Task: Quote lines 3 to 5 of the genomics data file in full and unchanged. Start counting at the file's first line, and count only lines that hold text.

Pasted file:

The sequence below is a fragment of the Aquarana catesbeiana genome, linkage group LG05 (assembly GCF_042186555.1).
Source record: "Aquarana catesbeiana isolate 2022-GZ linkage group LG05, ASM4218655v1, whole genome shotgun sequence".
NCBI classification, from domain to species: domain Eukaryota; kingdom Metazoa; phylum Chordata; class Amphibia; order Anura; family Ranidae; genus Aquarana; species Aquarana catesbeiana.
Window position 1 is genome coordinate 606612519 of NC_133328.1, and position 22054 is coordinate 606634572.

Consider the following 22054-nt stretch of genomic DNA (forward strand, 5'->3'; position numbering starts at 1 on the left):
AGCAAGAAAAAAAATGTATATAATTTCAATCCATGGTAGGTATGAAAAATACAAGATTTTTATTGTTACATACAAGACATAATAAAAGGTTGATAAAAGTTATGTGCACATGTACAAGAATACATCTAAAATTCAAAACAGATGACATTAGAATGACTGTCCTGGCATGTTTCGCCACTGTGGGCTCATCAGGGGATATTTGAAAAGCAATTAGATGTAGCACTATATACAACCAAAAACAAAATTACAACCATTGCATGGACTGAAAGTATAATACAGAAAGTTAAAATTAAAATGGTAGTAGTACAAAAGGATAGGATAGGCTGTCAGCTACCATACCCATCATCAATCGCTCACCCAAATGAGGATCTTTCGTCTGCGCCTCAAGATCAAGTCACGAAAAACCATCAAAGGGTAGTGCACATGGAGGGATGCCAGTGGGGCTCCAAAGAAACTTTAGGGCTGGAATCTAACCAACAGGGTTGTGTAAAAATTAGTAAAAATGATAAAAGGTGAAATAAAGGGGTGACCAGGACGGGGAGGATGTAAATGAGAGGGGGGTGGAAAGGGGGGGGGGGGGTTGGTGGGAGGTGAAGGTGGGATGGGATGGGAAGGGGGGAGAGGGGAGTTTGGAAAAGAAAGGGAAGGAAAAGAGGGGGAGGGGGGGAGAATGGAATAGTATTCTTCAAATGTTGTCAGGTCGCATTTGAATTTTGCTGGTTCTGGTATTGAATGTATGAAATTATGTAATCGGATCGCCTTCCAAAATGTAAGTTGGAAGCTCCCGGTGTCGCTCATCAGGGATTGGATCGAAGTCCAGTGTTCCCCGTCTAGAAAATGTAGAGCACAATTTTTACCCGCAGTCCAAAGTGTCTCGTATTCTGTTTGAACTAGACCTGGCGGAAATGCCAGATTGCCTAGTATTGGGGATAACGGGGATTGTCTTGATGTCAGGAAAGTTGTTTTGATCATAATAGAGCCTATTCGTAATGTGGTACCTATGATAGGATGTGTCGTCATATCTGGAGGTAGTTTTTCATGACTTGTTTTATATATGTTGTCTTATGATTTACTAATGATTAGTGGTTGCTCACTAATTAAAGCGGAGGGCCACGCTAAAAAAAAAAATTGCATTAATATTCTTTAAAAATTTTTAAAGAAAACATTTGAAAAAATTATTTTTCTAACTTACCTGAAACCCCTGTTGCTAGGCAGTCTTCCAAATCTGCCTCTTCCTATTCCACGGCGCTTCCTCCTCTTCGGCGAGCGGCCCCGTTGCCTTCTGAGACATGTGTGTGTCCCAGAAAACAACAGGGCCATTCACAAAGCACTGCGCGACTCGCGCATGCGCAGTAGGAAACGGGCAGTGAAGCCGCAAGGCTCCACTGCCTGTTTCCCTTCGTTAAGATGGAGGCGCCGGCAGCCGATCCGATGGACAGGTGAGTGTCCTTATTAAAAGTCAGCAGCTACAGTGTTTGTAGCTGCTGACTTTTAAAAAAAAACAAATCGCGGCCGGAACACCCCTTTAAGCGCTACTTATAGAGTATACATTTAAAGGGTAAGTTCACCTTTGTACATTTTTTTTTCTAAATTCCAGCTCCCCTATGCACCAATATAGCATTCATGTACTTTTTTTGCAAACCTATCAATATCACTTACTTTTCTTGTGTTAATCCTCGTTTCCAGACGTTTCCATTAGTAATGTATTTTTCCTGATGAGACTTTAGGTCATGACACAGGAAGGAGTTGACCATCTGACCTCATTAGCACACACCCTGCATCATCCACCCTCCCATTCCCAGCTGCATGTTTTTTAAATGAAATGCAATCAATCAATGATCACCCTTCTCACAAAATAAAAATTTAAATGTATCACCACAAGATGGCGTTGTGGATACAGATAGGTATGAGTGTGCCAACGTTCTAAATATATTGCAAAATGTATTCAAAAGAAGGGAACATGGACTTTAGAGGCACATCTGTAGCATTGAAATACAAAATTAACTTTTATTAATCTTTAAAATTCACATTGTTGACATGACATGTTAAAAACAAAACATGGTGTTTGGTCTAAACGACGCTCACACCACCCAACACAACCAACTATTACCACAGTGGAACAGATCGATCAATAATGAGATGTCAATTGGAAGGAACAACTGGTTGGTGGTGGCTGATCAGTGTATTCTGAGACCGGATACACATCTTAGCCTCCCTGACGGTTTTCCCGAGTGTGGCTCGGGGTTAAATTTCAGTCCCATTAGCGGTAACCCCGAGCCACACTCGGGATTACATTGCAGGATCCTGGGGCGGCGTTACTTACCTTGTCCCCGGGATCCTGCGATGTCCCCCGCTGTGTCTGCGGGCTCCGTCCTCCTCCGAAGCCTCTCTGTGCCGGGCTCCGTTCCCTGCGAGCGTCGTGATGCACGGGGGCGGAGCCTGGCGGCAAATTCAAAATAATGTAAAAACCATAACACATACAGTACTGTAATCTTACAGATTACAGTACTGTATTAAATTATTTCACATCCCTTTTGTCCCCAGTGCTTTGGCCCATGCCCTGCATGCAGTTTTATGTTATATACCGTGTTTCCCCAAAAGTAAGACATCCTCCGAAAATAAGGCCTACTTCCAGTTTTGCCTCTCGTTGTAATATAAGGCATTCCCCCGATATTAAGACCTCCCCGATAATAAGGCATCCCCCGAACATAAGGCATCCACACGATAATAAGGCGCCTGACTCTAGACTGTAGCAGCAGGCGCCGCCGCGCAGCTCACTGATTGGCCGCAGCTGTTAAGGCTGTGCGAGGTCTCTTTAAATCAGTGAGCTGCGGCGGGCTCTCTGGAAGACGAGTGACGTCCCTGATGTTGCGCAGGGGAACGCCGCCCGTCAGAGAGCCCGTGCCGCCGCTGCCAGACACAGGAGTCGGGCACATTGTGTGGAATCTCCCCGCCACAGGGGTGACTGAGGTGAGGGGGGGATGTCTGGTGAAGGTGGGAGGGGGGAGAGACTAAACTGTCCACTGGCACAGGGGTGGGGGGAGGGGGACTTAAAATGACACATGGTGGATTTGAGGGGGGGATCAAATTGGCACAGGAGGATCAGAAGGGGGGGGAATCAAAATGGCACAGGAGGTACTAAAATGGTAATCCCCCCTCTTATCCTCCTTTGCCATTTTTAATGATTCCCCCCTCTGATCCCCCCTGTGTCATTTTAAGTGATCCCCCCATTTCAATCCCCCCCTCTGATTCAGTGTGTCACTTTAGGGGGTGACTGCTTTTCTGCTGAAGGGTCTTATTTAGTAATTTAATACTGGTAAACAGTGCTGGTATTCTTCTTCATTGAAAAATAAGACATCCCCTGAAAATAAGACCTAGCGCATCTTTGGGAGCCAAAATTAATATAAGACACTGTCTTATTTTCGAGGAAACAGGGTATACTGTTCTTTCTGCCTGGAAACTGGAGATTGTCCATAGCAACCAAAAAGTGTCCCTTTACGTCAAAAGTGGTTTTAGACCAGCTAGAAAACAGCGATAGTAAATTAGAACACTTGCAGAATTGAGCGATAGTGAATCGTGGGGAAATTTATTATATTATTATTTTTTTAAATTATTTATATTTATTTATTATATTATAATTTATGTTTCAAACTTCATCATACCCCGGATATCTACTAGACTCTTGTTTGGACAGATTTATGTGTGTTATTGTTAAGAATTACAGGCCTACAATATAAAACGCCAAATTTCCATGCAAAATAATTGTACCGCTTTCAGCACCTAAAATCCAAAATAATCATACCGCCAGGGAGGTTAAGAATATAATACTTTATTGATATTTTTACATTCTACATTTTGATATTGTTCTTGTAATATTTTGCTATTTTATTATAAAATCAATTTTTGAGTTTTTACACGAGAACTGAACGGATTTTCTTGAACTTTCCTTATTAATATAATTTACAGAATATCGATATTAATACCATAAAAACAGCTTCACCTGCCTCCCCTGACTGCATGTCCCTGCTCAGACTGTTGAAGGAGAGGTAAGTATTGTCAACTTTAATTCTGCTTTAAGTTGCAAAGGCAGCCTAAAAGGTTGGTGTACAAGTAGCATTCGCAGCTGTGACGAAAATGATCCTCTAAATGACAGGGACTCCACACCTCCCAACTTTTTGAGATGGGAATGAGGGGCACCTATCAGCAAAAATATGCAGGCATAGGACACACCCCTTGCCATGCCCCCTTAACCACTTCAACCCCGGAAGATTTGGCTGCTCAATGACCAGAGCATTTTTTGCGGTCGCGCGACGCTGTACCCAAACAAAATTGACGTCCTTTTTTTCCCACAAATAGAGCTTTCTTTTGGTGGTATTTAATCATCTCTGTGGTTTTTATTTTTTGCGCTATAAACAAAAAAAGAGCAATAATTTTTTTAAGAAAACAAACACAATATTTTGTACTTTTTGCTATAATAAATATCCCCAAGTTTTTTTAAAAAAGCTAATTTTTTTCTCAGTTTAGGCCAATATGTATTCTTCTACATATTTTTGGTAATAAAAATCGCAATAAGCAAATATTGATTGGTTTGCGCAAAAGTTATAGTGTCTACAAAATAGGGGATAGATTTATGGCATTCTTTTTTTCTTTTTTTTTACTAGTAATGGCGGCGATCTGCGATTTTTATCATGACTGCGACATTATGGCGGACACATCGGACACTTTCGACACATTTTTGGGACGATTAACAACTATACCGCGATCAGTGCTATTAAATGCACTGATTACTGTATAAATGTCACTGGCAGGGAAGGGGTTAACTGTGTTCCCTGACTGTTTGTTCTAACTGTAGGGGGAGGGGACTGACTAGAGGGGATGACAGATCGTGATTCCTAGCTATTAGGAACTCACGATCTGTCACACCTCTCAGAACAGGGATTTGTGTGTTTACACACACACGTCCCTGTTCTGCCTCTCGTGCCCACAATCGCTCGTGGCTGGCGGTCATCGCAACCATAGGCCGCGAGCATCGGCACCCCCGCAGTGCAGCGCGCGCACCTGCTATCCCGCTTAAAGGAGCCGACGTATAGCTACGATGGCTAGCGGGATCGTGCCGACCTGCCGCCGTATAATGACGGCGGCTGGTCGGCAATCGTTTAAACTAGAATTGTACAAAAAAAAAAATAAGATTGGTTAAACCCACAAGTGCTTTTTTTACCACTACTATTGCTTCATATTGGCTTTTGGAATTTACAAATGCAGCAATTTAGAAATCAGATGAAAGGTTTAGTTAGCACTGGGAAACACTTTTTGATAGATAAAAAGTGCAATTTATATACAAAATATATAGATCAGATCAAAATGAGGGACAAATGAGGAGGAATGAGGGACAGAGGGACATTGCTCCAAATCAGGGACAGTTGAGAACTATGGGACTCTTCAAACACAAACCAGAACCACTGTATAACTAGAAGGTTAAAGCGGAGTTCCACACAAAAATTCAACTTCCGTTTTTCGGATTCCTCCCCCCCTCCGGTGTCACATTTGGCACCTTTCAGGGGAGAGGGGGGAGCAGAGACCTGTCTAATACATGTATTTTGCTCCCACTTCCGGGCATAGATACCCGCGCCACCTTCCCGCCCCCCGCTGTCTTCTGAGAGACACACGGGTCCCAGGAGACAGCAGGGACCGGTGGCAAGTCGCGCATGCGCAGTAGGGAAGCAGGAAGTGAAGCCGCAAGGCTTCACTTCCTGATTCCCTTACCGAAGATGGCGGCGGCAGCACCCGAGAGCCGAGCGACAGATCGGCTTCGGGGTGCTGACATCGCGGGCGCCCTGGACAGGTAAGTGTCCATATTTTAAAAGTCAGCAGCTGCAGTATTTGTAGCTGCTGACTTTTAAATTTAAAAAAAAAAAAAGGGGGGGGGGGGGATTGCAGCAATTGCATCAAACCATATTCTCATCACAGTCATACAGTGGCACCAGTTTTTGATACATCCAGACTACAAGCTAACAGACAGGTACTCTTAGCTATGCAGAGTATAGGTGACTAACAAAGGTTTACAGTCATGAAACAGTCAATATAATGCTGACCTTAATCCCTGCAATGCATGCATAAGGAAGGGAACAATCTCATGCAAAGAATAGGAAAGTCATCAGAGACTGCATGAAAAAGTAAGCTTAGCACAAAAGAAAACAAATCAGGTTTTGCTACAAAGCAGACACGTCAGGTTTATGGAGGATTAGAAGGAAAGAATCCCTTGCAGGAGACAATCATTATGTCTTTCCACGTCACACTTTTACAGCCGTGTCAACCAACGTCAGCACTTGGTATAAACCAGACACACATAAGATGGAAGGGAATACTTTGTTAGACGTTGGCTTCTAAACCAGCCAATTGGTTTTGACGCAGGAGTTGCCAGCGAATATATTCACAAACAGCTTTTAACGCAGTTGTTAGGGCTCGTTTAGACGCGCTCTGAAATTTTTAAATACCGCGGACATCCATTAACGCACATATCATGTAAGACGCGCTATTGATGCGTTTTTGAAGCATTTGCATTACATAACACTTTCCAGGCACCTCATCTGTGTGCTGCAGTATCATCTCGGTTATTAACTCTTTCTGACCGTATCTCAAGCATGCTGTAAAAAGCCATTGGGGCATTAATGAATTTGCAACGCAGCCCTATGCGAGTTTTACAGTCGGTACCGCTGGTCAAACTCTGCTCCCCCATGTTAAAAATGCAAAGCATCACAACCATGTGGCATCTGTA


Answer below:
NCBI classification, from domain to species: domain Eukaryota; kingdom Metazoa; phylum Chordata; class Amphibia; order Anura; family Ranidae; genus Aquarana; species Aquarana catesbeiana.
Window position 1 is genome coordinate 606612519 of NC_133328.1, and position 22054 is coordinate 606634572.

Consider the following 22054-nt stretch of genomic DNA (forward strand, 5'->3'; position numbering starts at 1 on the left):